•  2 min. read  •  grade level: 7
Onesimus is another faithful man, another beloved brother. It doesn’t say anything about his being a fellow-servant, but he is a faithful and beloved brother. We read quite a bit about him in the Epistle to Philemon. He had not always been a faithful and beloved brother; he had been a very unfaithful man. He had run away from home and perhaps helped himself to his master’s funds. He probably thought he had worked hard and got no pay and was entitled to a little cash. Anyway, he ran away from his master, arrived in Rome and got converted there. That man was transformed by the grace of God into a beloved and faithful brother.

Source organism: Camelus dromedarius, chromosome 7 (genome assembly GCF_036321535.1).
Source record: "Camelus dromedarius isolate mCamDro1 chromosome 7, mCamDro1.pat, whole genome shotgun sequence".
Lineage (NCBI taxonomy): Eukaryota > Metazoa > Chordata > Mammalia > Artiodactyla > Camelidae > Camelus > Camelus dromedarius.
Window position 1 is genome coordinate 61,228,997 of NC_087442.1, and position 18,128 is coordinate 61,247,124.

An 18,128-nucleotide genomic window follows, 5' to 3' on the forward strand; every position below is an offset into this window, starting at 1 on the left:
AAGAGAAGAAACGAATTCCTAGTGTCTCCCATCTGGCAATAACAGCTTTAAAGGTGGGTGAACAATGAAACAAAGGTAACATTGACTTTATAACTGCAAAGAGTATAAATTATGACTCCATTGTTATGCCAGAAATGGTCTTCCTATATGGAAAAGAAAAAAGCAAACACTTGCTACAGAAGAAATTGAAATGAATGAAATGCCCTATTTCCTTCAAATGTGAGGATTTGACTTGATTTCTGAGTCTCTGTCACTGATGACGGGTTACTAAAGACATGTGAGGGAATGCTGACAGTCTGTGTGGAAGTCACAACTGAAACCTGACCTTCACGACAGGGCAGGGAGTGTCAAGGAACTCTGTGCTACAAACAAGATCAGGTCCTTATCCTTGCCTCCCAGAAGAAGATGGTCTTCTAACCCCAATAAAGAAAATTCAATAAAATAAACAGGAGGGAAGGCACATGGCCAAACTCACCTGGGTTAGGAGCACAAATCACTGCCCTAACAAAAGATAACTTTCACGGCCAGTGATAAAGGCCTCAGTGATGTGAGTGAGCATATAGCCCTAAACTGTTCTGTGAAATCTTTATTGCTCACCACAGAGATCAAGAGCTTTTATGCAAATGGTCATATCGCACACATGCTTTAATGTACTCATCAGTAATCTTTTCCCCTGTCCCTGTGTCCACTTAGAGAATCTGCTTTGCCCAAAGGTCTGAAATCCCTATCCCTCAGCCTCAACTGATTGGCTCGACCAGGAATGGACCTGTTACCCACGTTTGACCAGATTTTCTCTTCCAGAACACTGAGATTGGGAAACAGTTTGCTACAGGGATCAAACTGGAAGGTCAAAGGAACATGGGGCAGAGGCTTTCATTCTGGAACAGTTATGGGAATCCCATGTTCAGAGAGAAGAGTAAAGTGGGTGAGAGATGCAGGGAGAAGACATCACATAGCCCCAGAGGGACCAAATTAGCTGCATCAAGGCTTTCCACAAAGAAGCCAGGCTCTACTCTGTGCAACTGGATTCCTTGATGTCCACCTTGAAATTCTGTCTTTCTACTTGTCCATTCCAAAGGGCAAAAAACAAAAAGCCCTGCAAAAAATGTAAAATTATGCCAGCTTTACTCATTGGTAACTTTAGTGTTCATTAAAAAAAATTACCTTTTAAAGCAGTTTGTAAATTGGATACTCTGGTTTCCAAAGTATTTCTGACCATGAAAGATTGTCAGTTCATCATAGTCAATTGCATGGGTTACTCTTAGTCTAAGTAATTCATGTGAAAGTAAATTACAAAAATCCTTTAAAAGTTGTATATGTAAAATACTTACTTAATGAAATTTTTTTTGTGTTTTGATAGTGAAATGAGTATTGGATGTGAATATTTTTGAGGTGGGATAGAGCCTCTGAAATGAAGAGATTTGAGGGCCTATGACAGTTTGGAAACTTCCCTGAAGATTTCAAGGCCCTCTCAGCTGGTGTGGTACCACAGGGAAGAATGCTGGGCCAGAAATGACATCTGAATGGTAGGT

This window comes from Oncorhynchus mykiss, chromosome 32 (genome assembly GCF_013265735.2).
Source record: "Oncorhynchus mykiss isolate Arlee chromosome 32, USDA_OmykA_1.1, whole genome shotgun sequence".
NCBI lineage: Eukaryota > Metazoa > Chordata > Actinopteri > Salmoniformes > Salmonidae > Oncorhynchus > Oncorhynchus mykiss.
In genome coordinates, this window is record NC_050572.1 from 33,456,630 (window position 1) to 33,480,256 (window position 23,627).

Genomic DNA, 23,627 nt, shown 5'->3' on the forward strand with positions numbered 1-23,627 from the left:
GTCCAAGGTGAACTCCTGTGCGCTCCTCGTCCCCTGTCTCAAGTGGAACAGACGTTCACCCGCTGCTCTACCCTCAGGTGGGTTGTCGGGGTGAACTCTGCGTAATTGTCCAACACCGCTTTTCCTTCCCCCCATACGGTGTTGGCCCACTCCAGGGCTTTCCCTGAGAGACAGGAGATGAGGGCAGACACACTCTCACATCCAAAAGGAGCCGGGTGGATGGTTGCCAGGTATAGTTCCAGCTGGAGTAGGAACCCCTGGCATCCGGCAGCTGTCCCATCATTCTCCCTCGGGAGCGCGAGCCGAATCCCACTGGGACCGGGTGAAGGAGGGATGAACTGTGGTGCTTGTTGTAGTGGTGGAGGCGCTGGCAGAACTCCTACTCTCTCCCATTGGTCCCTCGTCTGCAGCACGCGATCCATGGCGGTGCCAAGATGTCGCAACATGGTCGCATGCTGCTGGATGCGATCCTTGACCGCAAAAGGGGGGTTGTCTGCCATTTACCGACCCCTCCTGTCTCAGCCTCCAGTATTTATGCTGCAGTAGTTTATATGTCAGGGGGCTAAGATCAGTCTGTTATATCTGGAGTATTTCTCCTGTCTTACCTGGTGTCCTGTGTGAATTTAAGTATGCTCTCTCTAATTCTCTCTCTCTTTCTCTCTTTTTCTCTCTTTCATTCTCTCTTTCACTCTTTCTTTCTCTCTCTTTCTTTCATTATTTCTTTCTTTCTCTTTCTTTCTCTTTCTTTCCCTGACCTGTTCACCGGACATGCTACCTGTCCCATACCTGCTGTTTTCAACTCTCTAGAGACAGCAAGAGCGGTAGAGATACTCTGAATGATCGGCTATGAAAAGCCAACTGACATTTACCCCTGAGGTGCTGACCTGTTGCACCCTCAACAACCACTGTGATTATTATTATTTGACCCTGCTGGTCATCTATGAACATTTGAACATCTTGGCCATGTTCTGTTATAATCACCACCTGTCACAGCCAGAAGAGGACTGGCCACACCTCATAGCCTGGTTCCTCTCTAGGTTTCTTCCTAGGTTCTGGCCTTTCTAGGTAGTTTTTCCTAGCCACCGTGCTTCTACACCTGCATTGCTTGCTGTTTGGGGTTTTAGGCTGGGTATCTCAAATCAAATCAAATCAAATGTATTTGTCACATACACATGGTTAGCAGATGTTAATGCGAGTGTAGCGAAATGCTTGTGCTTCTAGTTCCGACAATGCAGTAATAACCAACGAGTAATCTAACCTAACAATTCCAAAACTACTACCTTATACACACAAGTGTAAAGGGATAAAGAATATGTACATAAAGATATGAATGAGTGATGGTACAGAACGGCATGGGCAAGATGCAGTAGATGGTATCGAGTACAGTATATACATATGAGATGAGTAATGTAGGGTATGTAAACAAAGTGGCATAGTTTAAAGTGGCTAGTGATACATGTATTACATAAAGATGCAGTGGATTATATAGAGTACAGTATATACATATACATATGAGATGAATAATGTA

So it doesn’t make any difference what our past has been, if the grace of God comes into our lives, all the privileges that belong to any child of God lie before us. We can appropriate them. Don’t be discouraged by thinking how bad you have been. Onesimus certainly had a bad name. Probably they said some very harsh things about him where he came from, but here the Spirit of God is pleased to record, “Onesimus, a faithful and beloved brother.” His name means “profitable.” He certainly had not lived up to his name in the early part of his life. He had been unprofitable. He had been a liability to his master. Now he goes back — no longer unprofitable, but profitable. I wonder how the Lord would write you up — as profitable or unprofitable? In one sense we are all unprofitable servants, but we want to distinguish between things that differ. That doesn’t mean that we are to slump down, fold our hands and say, “I am an unprofitable servant,” and stay still. That scripture does not mean that we should not have an earnest desire that we might be enabled to do something to please the Lord, something that He can own as for Himself.